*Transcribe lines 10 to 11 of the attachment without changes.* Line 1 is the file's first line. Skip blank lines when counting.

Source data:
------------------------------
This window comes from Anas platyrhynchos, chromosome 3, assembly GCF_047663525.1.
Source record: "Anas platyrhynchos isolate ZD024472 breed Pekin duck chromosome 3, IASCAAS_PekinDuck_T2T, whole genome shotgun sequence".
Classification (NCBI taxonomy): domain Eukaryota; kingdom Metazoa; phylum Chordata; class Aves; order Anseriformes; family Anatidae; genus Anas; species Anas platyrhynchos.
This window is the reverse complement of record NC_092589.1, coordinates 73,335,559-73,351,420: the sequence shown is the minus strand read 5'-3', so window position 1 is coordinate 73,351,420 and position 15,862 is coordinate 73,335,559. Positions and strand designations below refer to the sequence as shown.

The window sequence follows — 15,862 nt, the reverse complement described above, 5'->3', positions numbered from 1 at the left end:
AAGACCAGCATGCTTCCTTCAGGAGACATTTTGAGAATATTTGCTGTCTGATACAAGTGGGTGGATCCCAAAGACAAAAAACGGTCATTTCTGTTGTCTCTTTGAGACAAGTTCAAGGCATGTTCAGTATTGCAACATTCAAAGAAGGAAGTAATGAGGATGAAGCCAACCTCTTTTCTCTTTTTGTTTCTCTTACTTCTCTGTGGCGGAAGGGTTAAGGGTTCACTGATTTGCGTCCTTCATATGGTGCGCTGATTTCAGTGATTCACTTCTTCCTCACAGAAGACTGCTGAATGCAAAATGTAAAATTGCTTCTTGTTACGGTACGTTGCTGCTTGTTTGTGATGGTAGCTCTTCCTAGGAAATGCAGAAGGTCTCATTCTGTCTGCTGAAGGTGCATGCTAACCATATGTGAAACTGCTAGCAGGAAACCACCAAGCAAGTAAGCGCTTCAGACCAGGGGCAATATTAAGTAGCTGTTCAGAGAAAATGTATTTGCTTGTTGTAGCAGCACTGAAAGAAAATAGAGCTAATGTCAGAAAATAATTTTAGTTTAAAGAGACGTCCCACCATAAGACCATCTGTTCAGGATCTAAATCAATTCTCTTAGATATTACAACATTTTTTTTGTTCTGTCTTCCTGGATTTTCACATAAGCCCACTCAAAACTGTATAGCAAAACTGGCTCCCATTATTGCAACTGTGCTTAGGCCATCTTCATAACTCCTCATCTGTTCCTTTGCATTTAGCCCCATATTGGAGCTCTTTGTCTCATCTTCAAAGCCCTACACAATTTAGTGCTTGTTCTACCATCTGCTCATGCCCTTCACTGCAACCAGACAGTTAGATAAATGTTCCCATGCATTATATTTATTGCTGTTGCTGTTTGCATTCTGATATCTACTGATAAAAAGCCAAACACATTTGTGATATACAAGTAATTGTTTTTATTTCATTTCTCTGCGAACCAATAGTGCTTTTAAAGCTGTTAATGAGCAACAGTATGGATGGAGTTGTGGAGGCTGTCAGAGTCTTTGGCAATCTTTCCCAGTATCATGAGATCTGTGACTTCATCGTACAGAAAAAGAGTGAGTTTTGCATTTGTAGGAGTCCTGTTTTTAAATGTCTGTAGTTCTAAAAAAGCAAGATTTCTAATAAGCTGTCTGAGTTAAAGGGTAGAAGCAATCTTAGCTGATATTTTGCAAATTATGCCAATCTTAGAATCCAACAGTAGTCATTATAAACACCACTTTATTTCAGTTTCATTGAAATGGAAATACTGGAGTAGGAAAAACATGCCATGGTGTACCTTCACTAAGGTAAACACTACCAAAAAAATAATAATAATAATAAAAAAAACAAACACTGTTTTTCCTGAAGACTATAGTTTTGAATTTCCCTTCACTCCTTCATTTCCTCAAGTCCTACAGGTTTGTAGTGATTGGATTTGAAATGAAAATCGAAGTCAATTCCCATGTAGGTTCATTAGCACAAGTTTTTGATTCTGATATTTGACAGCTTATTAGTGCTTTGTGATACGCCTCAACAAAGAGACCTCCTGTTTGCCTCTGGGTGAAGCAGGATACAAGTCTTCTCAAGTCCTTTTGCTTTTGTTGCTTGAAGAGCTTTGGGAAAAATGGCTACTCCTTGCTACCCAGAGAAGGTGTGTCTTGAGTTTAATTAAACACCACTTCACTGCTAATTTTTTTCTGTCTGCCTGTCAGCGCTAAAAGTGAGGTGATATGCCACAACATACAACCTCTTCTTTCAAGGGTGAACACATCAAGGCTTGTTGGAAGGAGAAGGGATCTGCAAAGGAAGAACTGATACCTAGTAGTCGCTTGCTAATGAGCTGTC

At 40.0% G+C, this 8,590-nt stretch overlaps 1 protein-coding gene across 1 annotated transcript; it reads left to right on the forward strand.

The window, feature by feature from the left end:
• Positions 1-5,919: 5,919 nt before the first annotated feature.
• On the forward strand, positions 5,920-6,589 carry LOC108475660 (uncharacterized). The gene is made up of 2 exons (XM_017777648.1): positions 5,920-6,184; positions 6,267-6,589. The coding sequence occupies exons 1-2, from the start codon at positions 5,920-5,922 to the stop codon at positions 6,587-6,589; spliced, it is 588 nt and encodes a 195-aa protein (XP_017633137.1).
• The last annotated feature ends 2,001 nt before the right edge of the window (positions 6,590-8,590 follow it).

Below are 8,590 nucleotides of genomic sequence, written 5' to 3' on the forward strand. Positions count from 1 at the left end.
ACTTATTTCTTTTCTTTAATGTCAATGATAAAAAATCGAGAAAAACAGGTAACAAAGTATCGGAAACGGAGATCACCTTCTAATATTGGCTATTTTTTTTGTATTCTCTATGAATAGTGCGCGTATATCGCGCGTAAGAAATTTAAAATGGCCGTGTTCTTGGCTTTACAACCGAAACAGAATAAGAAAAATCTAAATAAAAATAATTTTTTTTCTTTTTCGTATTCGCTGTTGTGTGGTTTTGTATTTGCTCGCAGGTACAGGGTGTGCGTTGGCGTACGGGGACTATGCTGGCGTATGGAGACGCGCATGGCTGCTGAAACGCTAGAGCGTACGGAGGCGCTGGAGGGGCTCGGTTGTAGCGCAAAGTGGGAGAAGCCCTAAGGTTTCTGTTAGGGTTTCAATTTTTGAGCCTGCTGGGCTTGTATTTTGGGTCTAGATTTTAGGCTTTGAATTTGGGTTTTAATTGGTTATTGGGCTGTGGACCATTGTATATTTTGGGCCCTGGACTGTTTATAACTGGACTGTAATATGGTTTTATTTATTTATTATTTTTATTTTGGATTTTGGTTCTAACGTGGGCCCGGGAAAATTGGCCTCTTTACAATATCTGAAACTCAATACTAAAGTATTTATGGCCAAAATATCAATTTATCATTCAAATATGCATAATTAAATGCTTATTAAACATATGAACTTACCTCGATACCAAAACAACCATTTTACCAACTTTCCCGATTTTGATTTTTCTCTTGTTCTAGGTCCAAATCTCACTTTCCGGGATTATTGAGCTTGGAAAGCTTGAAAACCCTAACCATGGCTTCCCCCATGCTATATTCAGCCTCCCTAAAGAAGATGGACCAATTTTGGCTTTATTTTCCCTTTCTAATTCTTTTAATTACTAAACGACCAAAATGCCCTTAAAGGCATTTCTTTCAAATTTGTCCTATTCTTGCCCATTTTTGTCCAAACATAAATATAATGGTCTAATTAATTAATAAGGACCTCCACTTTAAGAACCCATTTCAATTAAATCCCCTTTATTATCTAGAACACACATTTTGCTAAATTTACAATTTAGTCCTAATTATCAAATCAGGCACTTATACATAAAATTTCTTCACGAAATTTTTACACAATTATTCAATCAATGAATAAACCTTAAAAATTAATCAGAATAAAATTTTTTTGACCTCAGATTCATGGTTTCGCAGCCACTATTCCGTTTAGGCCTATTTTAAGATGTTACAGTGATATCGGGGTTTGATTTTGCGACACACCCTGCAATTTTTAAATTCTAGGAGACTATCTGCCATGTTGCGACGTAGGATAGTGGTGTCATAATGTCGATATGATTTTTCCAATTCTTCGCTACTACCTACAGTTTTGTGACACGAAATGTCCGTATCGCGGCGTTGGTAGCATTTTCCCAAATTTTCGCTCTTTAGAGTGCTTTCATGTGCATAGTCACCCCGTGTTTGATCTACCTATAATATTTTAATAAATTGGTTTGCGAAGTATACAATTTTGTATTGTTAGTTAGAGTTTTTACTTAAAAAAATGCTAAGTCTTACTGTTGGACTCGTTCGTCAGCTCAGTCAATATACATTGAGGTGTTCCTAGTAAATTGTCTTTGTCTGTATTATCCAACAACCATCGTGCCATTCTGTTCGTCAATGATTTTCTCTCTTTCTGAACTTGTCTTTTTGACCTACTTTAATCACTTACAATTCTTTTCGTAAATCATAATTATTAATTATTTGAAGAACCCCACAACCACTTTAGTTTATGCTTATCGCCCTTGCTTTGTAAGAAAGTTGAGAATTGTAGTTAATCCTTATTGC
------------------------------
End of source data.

• On the forward strand, positions 5,920-6,589 carry LOC108475660 (uncharacterized). The gene is made up of 2 exons (XM_017777648.1): positions 5,920-6,184; positions 6,267-6,589. The coding sequence occupies exons 1-2, from the start codon at positions 5,920-5,922 to the stop codon at positions 6,587-6,589; spliced, it is 588 nt and encodes a 195-aa protein (XP_017633137.1).
• The last annotated feature ends 2,001 nt before the right edge of the window (positions 6,590-8,590 follow it).